Flues often have their top stock 'fingers' cracked, or broken and repaired from the stock loosening and the frame rotating up and back pushing those fragile pieces off.

Many times you find that top tang wood screw replaced with a repair done with a machine screw that threads into a steel nut imbedded in epoxy just underneath the tang.
Holds a lot better than the wood screw if done right and the wood isn't all oil soaked when the repair is done.
Looks good too.

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Sidelock
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Sidelock
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I've converted both my Flues to the machine screw set up described by Kutter. That simple mod really helps keep things tight. Been good for about 25 years.

The original wood screw set up is a design flaw as SKB stated. No way that it can hold up to repeated use.

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Sidelock
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Sidelock

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Thanks for the replies with great Info.

On the embedded nut mod... is this just a nut imbedded and epoxied just at the surface the stock inletting while being tight against the underside of the top strap? How about a bushing say .5" long with some grooves cut around the outer diameter so the epoxy will have a better holding surface?

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Sidelock
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I inletted the nut on the underside of the the wood. I wouldn't trust a nut held only by epoxy. A bushing would be even better.

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Sidelock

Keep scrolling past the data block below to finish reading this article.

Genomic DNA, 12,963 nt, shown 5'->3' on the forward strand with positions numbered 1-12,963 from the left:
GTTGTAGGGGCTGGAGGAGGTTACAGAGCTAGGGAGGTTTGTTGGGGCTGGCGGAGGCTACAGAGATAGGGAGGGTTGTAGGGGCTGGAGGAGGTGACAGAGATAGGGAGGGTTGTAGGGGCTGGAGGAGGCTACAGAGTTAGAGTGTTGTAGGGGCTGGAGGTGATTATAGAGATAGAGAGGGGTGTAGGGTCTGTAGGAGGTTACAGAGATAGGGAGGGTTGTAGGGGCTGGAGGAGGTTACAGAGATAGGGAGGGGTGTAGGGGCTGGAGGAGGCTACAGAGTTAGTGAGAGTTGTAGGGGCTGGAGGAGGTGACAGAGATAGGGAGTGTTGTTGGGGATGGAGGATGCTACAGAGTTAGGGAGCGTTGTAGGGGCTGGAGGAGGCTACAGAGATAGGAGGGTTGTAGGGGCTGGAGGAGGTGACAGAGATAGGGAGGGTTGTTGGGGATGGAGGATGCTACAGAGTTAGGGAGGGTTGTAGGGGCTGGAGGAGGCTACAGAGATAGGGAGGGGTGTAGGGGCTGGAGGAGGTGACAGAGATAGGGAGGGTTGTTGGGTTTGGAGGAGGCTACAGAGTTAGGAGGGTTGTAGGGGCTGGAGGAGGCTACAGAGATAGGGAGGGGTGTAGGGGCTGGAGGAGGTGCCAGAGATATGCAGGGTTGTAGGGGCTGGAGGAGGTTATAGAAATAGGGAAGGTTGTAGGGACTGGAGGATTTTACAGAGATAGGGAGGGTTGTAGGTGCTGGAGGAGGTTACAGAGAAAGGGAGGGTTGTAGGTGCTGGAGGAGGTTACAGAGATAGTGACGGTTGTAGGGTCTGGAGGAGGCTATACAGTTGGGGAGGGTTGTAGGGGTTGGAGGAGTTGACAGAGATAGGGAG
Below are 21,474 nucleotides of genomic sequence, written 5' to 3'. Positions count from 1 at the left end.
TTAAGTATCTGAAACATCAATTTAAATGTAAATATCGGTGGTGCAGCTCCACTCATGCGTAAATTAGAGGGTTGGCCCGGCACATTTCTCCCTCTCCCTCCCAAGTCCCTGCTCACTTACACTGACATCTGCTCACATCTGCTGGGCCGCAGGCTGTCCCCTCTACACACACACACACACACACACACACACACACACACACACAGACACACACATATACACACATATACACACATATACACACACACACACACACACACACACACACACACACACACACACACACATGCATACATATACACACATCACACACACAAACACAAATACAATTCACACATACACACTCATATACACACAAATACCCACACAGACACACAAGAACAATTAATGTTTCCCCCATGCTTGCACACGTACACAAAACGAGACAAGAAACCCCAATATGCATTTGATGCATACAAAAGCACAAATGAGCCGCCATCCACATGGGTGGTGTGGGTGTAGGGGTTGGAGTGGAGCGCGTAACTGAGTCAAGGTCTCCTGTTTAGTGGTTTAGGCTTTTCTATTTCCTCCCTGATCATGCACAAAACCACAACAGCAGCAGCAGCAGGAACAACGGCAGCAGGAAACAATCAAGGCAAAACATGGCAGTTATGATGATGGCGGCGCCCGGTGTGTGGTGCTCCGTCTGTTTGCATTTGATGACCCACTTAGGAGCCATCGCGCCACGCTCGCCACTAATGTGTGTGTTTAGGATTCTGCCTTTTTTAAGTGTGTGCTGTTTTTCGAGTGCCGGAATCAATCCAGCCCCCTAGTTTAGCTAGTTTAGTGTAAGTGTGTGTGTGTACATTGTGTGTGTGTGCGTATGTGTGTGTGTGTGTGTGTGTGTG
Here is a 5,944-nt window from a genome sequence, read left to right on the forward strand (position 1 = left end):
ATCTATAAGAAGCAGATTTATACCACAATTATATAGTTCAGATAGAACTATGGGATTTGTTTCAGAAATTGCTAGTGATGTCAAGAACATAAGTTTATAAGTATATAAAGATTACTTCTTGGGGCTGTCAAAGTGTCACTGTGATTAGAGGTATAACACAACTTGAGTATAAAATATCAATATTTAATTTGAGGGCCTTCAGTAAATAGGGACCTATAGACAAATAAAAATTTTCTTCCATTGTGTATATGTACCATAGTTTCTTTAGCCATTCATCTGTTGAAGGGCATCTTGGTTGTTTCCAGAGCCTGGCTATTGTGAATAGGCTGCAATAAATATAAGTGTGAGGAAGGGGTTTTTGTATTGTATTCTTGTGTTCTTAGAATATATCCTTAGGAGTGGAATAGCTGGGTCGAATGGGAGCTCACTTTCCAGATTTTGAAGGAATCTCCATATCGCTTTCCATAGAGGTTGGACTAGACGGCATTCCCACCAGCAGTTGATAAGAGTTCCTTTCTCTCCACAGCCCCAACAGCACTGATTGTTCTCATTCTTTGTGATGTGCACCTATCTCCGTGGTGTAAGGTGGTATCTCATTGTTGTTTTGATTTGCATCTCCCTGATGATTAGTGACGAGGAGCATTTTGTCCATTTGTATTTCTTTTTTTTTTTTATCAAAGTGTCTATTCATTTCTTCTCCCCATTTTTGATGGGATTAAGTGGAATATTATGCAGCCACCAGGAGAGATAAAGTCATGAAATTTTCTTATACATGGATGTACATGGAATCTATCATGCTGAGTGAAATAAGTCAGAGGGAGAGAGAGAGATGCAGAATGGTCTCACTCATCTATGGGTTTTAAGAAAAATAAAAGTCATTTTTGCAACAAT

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I've seen it done several ways. The quickest is to just use a common machine screw 'nut' and they are often inletted into the wood just under the top tang and epoxy glued in place.
You could reverse taper the flats of the nut slightly so the glue imbeds the nut more securely. It's still just the epoxy and it's secure grip on the surrounding wood that holds it in place.

Placing it on the underside gives it a lot better strength. It doesn't even really need to be 'glued into place if the nut fits it's inlet tight enough not to drop out while assembling, but it makes life simpler.

A bushing will get you the max amt of thread engagement betw the two fasteners. But the bushing's grip on the stock is still dependent on the wood being oil free for the epoxy.
In this case the new stock elliminates that issue.

A thin walled internally threaded bushing with a flange on the bottom to pull on the wood as the screw is tightened might be best. Maybe overkill but as long as you are making a bushing it's not hard to add that feature.

Lots of ways to handle the Flues top tang screw problem.

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Sidelock
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Sidelock

Joined: Aug 2018
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This is a gun I plan on keeping and shooting so I am going with the bushing on the bottom of the wood plan. Thanks again for all the input. You guys are the best.

Happy thanksgiving.

1 member likes this: Hammergun